During past year we were pleased to see that a physician paper from the European Society of Pediatric Gastroenterology, Hepatology and Nutrition, and practice guidelines from the American Gastroenterological Association, the Association of the Study of Liver Diseases, and the American College of Gastroenterology for the first time included Cholesteryl Ester Storage Disease for late onset LAL Deficiency, as a disease that should be ruled out before diagnosing non-alcohol fatty liver disease.
Finally, once awareness or the level of suspicion is raised, the dialogue with physicians quickly progresses to how do I test for this disease. And for that there is now a simple to use, robust dried blood spot enzyme assay that offers improved sample stability, ease of transport and quicker time to results than was previously available. This assay is now available at academic and specialty laboratories around the world and we are very pleased to report that LabCorp has validated this assay as well and is the central lab for diagnosing patients as part the ARISE Phase 3 trial and has made this assay commercially available throughout the world.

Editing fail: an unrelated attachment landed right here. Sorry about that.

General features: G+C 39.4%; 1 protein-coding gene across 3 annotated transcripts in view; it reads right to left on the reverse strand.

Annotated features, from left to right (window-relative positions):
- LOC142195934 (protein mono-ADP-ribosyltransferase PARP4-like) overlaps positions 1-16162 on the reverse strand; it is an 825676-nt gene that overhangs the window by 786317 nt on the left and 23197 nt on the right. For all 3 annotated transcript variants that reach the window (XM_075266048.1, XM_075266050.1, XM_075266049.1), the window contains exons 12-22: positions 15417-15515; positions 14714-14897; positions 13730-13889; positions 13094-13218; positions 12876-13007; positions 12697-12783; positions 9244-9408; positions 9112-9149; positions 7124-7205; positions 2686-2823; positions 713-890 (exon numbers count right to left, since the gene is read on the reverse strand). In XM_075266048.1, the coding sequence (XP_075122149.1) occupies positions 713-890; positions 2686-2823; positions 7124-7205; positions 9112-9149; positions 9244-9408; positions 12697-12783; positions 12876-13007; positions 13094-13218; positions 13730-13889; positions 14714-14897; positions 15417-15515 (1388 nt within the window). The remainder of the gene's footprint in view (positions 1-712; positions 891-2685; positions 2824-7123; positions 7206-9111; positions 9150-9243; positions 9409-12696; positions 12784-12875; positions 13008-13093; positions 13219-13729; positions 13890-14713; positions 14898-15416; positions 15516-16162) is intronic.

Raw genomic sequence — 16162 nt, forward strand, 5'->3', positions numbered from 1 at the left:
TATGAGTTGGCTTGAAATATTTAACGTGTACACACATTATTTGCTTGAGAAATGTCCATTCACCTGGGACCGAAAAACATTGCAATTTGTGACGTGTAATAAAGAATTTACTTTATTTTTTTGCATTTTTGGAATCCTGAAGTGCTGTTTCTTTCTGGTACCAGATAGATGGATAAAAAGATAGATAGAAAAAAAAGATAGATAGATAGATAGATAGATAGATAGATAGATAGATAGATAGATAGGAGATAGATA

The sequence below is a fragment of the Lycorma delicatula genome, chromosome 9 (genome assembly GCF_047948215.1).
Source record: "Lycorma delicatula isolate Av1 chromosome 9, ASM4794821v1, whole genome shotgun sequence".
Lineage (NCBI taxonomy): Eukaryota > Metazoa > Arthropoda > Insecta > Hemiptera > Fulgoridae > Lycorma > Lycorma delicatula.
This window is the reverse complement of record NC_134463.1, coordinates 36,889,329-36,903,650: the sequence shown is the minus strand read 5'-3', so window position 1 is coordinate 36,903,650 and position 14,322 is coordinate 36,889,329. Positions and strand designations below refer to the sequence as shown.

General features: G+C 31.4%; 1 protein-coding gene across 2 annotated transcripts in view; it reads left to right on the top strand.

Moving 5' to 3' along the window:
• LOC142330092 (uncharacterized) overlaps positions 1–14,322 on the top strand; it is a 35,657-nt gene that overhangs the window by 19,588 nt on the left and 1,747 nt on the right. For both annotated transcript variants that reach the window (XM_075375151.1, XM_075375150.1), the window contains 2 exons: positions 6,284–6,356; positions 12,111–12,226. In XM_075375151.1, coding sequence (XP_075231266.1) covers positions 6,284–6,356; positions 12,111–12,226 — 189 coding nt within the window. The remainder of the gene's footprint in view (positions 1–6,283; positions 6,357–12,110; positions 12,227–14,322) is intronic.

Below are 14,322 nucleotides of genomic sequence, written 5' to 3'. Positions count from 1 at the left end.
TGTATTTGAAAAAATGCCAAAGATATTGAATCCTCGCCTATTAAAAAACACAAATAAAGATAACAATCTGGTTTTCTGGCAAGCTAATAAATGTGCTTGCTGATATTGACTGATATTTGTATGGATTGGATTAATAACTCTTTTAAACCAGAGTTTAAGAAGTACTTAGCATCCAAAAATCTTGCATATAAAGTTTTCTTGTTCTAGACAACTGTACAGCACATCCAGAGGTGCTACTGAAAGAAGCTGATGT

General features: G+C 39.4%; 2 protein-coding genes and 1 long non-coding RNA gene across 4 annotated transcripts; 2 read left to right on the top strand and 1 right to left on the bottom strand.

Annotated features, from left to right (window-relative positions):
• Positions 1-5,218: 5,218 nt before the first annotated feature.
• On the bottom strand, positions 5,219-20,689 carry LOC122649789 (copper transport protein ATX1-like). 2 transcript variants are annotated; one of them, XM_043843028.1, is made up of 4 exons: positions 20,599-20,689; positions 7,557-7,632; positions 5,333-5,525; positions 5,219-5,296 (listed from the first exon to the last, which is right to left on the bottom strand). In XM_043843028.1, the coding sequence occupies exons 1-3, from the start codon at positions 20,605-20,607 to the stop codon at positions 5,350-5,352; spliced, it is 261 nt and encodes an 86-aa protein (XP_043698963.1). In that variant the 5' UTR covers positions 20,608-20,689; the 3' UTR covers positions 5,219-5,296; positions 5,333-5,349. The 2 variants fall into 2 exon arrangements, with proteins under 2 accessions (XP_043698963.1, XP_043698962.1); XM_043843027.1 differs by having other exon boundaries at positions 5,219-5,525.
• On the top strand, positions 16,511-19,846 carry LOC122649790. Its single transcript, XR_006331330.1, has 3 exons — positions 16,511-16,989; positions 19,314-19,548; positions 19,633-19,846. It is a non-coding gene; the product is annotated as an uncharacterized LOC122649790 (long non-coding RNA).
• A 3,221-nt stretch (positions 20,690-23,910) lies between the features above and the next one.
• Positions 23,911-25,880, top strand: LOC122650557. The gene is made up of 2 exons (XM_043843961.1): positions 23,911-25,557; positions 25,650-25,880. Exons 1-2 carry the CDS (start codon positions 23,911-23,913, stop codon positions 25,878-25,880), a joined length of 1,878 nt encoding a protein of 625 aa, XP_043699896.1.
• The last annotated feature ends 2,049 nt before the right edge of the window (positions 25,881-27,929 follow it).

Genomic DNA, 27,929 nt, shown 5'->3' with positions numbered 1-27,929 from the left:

So we are excited about the progress the teams have made over the past year but we recognize the challenges and are prepared for and eager to embrace the opportunities ahead. And with that I will turn things over to Carsten.
Thank you, Mark. I will review Synageva's year-end 2012 results and discuss with you our financial guidance for 2013. For the year-ended December 31, 2012, Synageva reported a net loss of $43 million compared to a net loss of $25 million for the full year 2011. Revenue from the full year ended December 31, 2012 of $15 million consists of $7 million of Fuzeon royalties from Roche, as well as revenue of $8 million from Synageva's collaboration with Mitsubishi.